Nothing lasts forever — not the Roman Empire, not the Ming Dynasty, not even Simon Cowell’s popularity; at some stage they all falter and so too will the growth rate of the global steel industry. An intriguing article in the FT explores the issue for ArcelorMittal, but the challenge is the same for all global steel players in the years ahead. Steel demand has been revolutionized by the emerging markets and in particular by China. As the emerging markets have industrialized, built roads, bridges, schools, hospitals and countless houses, so steel demand has rocketed. Not since the post-WWII rebuilding of Europe and Japan from the mid-1940s to the mid 1970s has the steel industry enjoyed such a period of growth as the last decade. Between the late 1970s and the end of the century, the steel industry went through minimal growth and abysmal profits.
Source: The Financial Times
As this graph from the FT shows, China’s oil growth has risen in line with the country’s gradual growth of a consuming middle class, but steel demand rocketed on the back of massive infrastructure demand. Mature markets such as the US, Europe and Japan achieved GDP growth with lower and lower accompanying steel demand relative to GDP, as investment was channeled into more value-add manufacturing, services and consumer goods. Over the next decade or so, China’s race to become an industrialized country will slow to a more sustainable pace; arguably we are already seeing the start of that forced on the economy by Beijing’s focus on more value-add manufacturing, lower energy consumption per unit of GDP, less reliance on exports and less speculative investment. The consequence could be that left with a massive steel industry (some 45 percent of global capacity) the country could look to exports rather than rationalization. The consequences for domestic steel producers in North America, Europe and elsewhere could be to drive them back into a decade or more of low growth and even lower profit margins.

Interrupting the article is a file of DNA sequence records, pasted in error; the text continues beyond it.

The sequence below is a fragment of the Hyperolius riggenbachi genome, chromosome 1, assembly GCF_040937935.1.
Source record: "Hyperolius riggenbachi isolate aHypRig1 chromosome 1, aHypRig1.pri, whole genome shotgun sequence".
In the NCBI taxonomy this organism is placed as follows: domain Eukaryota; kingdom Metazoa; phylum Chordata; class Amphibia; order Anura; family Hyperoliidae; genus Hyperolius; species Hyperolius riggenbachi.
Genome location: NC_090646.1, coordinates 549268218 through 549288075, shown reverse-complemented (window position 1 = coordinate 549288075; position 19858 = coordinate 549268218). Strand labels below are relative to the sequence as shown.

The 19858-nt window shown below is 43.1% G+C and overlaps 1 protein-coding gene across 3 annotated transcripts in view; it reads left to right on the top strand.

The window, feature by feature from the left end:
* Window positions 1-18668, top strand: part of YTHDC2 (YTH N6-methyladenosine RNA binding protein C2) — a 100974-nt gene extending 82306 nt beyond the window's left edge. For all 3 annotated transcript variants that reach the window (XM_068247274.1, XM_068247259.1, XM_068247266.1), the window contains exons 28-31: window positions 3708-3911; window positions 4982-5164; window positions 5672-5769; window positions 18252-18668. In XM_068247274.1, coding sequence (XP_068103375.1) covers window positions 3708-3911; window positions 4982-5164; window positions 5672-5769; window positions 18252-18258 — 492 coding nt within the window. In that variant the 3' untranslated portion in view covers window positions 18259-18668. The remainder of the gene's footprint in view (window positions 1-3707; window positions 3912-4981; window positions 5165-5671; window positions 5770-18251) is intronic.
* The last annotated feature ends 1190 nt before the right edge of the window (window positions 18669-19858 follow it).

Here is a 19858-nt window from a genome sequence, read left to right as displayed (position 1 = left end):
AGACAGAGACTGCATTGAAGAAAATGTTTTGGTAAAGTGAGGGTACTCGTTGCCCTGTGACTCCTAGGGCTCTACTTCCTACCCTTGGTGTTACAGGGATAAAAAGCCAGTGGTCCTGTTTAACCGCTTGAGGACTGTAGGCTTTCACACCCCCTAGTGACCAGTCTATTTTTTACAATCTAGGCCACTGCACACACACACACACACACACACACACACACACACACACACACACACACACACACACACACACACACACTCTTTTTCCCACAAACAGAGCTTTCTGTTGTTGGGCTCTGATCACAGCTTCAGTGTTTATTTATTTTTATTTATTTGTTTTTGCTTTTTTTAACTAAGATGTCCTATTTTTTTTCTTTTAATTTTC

For the time being, profits are relatively good and are likely to stay so for a number of years through the middle of this decade. What the steel world will look like following a built-out China remains to be seen.